Again, this mode of hunting is not unusual. Secretary birds in Africa, similar in height to most teratorns also hunt in this manner. Fossils show that they walked on a pair of long, stout and strong legs. From its height, Argentavis could spot little animals scurrying across the ground, track them down and swallow them whole. Of course this does not exclude a scavenging lifestyle. Even the biggest eagles have been known to seek out carrion and an Argentavis would have no problem with scaring away carnivorous mammals simply by its sheer size. At the time the main mammalian predators were predatory relatives of marsupials. At best these creatures could reach puma-size and were probably heavy, flat-footed ambush hunters with not much agility or speed. At this size they are also incredibly small in comparison to the large birds.
Estimates show that this bird had to patrol a massive territory. It would have covered roughly 542 square kilometers on a hunt. This is definitely a wide area, and an adult Argentavis would have to consume at least ten kilos of meat per day. Luckily it was gifted with jaws wide enough to eat a hare-sized prey item. It must have been an intimidating sight on the hunt and downright magnificent in the air. But the burning question is, how could such a massive bird even get off the ground?
Today’s heavy modern birds need to perform a run-up in order to get off the ground. Birds like bustards, turkeys and swans are seen doing this in order to gain lift and momentum. They need to flap to take off and after the initial launch the heavy bird is in the air and can either flap or just soar, conserving energy. Argentavis even exceeds the heaviest flying birds today, like the Kori bustard in terms of weight. Today's bustards may be a little under 20 kilograms. Argentavis was three to four times heavier. The highest weight ascribed to this monster bird is roughly 80 kilograms.
The leg bones of Argentavis show that it certainly had to take a run-up to launch itself into the air even though studies of leg bones show that it was better at slow stalking than a sustained sprint. Today’s larger ground birds run against the wind to make up for any deficiencies so Argentavis must have done the same. Also it was once thought that this bird’s wings were too long and its breast muscles were too weak for a long, sustained flapping flight. In general though, the larger the bird, the lower the frequency of wingbeats. It would have to already be aloft if it were to apply true powered flight.
Of course it could always use the wind to gain lift and momentum. It would have to, in this case, live around mountainous areas and places where there were a good many thermals from which it could gain the necessary support to gain altitude. At that time, around six million years ago in the Miocene, the major orogenic forces in South America had just begun. The Andes had not yet risen to their fullest height. Their youthful foothills still dominated much of the Patagonian landscape, and the birds probably made use of the thermals rising off these mountains.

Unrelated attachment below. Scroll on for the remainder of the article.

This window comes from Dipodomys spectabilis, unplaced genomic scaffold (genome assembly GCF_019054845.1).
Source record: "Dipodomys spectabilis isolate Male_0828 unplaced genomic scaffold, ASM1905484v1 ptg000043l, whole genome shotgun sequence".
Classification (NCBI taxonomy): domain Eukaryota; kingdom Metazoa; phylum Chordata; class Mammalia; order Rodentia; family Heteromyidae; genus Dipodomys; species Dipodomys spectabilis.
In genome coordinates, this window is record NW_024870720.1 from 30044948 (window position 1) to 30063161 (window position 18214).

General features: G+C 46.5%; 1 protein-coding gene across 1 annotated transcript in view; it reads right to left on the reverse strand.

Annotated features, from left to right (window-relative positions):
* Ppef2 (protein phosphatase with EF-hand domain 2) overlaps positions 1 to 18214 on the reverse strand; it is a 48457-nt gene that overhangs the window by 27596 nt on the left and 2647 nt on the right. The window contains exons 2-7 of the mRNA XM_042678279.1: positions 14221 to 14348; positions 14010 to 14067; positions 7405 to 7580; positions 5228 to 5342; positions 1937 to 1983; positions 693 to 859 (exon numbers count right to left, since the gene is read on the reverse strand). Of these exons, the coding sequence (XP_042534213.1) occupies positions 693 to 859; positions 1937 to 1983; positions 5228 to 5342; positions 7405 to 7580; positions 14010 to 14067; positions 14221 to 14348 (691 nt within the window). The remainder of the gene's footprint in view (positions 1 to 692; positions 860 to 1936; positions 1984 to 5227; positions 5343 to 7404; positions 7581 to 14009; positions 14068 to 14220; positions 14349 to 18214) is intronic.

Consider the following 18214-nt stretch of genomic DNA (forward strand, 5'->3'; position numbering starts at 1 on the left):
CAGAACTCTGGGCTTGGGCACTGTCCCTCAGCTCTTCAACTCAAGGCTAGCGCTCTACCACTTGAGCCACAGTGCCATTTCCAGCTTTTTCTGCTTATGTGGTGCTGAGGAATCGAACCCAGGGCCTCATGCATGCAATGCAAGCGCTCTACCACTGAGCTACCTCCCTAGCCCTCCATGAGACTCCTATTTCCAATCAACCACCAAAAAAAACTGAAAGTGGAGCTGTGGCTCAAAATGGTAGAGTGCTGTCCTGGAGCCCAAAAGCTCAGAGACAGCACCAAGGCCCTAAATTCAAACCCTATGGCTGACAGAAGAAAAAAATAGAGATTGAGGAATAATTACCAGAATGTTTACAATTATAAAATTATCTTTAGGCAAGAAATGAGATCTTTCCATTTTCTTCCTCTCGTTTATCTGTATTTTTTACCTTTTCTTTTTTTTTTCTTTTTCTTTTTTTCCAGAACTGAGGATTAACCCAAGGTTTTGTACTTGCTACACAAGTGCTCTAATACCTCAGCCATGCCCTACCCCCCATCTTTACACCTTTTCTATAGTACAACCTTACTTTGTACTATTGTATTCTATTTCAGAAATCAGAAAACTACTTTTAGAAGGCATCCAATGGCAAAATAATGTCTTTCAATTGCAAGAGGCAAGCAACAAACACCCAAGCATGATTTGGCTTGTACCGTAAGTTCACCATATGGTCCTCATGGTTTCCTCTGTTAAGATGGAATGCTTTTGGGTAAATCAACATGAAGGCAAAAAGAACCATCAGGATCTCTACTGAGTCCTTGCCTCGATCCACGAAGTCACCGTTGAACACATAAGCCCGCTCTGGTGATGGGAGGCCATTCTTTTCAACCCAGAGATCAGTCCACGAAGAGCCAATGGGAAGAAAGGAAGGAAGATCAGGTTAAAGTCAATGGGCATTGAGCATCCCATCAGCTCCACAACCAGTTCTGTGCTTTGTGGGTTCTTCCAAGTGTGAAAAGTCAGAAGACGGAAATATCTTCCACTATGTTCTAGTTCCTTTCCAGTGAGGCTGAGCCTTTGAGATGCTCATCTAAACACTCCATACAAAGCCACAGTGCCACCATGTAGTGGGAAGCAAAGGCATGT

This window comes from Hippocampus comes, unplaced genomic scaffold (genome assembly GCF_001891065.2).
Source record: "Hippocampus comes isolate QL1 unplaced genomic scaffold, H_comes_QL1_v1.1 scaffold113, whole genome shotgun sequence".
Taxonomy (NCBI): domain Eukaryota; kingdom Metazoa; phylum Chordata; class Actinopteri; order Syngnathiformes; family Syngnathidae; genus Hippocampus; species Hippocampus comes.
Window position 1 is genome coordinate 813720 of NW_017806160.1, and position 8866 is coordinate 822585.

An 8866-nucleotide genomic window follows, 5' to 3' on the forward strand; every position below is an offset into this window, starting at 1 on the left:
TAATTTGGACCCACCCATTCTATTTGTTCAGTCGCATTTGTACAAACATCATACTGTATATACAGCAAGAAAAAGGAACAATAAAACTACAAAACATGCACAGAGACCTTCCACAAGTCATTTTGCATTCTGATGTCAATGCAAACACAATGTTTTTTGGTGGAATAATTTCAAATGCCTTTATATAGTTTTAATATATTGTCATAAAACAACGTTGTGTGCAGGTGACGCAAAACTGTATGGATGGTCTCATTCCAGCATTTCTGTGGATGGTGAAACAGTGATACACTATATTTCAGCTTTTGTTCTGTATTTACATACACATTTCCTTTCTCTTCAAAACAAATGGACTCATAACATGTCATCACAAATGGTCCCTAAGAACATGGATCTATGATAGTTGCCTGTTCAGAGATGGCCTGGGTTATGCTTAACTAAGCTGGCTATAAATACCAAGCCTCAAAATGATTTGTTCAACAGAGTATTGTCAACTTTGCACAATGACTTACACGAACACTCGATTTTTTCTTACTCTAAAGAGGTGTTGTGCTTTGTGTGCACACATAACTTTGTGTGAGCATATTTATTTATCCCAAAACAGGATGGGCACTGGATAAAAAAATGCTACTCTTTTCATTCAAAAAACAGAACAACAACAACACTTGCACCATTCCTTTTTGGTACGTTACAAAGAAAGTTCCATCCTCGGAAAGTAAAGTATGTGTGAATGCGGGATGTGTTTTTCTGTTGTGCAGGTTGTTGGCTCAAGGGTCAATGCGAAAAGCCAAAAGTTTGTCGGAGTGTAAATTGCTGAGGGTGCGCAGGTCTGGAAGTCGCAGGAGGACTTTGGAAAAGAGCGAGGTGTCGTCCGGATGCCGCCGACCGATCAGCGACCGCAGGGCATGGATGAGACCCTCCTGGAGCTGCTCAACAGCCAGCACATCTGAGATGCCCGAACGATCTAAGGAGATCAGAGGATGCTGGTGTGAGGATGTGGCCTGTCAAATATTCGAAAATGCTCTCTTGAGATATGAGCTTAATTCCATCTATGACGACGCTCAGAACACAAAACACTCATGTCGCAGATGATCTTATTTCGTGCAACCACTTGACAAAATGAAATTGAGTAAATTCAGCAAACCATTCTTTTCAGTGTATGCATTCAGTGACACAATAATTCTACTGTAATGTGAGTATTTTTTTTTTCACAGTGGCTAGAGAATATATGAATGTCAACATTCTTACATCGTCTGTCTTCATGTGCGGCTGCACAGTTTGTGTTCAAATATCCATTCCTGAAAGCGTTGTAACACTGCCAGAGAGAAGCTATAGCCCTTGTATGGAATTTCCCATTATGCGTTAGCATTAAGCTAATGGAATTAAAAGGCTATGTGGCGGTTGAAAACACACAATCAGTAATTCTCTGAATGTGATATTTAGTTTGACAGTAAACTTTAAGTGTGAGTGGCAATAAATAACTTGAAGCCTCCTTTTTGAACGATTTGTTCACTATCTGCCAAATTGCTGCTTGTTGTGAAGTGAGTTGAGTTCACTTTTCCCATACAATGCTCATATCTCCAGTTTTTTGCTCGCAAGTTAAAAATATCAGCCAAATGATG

There is also the eternal question of wing loading. This is denoted as the loaded weight of the winged object divided by the area of the wing. A very high wing loading may decrease the maneuverability of the animal in question, while it is vice versa for a lower figure. For bird flight, the uppermost wing loading is 25 kilograms per square meter. From a small sample of bird species it was determined that Argentavis’ wing loading was higher than that of a California condor but lower than a wandering albatross. Its relatively high wing loading thus was poorly designed for aerial acrobatics or any kind of swift motion. It could still fly on a moderately strong wind beneath its wings, relying only on this external power. Flaps could be used in quick bursts of energy, preferably on a shorter trip.
Being as huge as it was, it was probably not a common bird. It certainly nested on mountainsides. We may imagine it as building a nest similar to an eagle’s even though this is entirely speculation and no such constructs have been found. It would be quite impressive, a massive, wonderfully built mass of sticks and small branches, lined with downy feathers. Inside would lie either one or two eggs. Argentavis’ rate of reproduction was about as low as you could get with birds of its size. It would lay an egg once every two years. This also meant that the population sizes for Argentavis were pretty small for such a large bird.
Then there was also the other factor of dietary preferences. In a normal ecosystem, larger meat-eaters are not as common as smaller ones and herbivores often outnumber carnivores by ten to one. Being a carnivore and a huge one at that meant that a very small percent of the ecosystem was made up of these avian giants. This meant a tiny population scouring a huge territory by air, hunting small animals and taking carrion by force.
Argentavis was the supreme ruler of the southern skies between eight and six million years ago, after which it disappeared in an instant. We still have no idea why it died out so suddenly. Until the ice ages of North America there were no teratorns to be found anywhere in the fossil record. All of the succeeding birds were much smaller than this gargantuan beast, with the best-known like Teratornis being just half the size of Argentavis. These northern teratorns encountered humans at the end of the Pleistocene, roughly 11,000 years ago. They probably influenced the various Thunderbird myths of the Native Americans, stories which are still told today. We do not know what the first Americans would have thought had they seen Argentavis blotting out the sun with its titanic wings. Neither do we know if another bird or family of birds will evolve to such proportions in the future.